The Audi R8 is a remarkable performance car. It still has supercar presence despite being launched eight years ago. It’s a fast car even in its basic, V8-engined form. It has a sublime chassis, fluid over bumps yet agile and balanced.
And if you’re lucky enough to have bought one recently, you’ll be aware that it depreciates slower than just about any other car. If you look particularly hard, you can find early examples of Audi’s everyday supercar for under £50,000, but they’re hardly common.
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Consider that R8s debuted costing little over £82,000, and even the cheapest models have lost little over 40 per cent of their value in eight years. Choose unwisely and a supermini can shed 40 per cent of its value in the space of twelve months – though admittedly, you could buy three whole superminis for the cost of an R8’s depreciation.
Even with a new R8 on the way, we don’t expect R8s to drop in value any more quickly than they have already. Which makes this 2008 car for sale with Targa Florio, via Classic and Performance Car, a tempting purchase.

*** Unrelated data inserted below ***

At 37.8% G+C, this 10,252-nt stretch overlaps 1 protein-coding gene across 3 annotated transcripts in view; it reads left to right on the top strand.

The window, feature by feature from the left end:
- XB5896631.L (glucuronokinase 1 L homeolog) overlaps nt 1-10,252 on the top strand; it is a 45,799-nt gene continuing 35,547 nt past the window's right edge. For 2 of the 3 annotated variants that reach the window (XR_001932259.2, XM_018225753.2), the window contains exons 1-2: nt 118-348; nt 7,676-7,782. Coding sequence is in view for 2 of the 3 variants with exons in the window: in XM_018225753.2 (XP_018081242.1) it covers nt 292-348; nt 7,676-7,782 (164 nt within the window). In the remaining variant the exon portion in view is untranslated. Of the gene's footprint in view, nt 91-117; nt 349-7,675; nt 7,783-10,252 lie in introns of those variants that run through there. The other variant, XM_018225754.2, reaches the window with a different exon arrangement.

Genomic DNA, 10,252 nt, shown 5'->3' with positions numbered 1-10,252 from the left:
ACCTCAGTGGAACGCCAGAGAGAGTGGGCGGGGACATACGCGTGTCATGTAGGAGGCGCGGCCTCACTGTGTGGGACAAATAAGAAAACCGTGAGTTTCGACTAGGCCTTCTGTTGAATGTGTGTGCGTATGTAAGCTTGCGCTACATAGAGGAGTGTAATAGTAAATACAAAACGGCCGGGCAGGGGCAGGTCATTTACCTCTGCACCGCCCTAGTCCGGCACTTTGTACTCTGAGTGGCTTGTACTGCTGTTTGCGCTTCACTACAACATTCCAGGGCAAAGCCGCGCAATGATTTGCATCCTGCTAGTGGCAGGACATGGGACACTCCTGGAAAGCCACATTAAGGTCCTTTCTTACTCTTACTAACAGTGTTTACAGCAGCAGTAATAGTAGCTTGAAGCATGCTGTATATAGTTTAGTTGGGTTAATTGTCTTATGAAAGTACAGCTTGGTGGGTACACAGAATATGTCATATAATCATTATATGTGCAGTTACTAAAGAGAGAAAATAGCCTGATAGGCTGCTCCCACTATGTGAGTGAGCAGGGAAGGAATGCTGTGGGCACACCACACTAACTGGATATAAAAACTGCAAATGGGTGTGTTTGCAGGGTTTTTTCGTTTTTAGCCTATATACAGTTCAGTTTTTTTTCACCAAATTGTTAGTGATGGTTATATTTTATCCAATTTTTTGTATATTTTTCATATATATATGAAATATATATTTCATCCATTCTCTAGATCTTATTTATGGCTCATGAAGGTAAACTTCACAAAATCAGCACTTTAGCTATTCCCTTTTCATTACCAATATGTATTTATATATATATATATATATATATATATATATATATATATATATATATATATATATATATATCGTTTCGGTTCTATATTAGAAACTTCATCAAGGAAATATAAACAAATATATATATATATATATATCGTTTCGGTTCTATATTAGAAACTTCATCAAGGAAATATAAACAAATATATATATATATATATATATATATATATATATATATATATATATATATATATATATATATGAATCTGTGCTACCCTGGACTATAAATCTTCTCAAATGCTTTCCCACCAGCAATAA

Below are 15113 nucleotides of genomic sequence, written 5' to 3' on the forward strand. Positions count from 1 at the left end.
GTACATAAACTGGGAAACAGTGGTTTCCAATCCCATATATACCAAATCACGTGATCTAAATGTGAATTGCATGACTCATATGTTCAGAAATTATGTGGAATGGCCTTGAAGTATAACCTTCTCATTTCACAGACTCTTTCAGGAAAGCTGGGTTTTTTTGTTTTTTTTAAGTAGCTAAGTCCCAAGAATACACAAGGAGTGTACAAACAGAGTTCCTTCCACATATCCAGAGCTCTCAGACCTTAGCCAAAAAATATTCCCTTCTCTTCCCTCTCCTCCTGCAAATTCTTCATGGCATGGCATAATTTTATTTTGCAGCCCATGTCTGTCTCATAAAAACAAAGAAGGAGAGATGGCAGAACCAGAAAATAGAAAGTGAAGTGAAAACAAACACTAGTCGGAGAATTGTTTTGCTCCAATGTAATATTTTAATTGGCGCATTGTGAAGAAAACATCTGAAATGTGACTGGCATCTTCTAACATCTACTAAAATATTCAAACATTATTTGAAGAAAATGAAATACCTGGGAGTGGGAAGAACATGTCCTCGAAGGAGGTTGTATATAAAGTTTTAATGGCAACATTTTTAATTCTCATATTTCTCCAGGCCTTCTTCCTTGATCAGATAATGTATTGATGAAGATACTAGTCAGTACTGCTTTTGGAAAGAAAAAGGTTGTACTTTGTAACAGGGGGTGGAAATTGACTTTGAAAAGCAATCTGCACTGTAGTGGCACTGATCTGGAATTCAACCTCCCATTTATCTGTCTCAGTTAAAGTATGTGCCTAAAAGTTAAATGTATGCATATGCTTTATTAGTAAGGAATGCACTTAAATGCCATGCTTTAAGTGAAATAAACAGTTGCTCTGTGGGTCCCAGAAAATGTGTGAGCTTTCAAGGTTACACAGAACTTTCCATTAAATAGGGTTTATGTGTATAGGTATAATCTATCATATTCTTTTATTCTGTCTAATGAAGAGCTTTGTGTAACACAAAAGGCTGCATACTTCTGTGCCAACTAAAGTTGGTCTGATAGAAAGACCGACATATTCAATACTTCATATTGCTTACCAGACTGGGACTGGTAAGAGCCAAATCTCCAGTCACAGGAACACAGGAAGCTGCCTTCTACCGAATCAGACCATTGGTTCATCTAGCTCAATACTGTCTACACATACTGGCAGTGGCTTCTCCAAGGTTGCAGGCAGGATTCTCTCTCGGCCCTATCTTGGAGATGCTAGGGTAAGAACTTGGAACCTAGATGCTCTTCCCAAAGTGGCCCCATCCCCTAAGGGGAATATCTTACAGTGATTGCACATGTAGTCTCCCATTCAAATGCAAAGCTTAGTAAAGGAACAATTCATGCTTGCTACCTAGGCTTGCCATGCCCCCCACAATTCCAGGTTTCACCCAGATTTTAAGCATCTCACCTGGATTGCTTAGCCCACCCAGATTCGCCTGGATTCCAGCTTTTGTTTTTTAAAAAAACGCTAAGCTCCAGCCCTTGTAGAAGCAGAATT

At bang on the nail of £50,000 it’s representative of the current R8 entry point, but also representative of the enduring qualities (and quality) of the R8.
Chichester-based Targa Florio has a wide range of R8s for sale, including a divisive chrome-wrapped example, but this particular car has a classic combination of Phantom black paintwork and a black leather interior.
And it looks fantastic – even inside, where you’d expect such a usable car to be showing signs of age, the cabin seems little different from that of a new car.
It’s inside you’ll also spot one of the highlights of this particular car – a manual gearbox. Audi’s gated shift is undoubtedly one of the highlights of an already talented car.
Early V8s like this example also had the option of a six-speed ‘R Tronic’. As an automated manual it had neither the interaction of the proper manual nor the slick shifting of the modern dual-clutch S-tronic. Predictably, it was never as well-received as the manual, but as more supercars tread the paddleshift path the presence of three pedals and a stick makes the R8 quite appealing.
The 4.2 FSI V8 quattro develops 414bhp at 7800rpm and 317lb ft of torque from 4500rpm – only 10bhp shy of the latest V8 R8s and identical on torque, so you’re not losing a great deal by opting for a used example. evo recorded its own performance figures on the R8 back in the day – hitting 60mph in 4.1sec, and 100mph in 9.9sec. Flat out, Audi quoted a 187mph top speed.
While you’ll pay more for an R8 than you might for a used 911 of the same vintage, the R8 can certainly hold its own against Porsche’s rear-engined alternative – and we can’t see R8s getting much cheaper.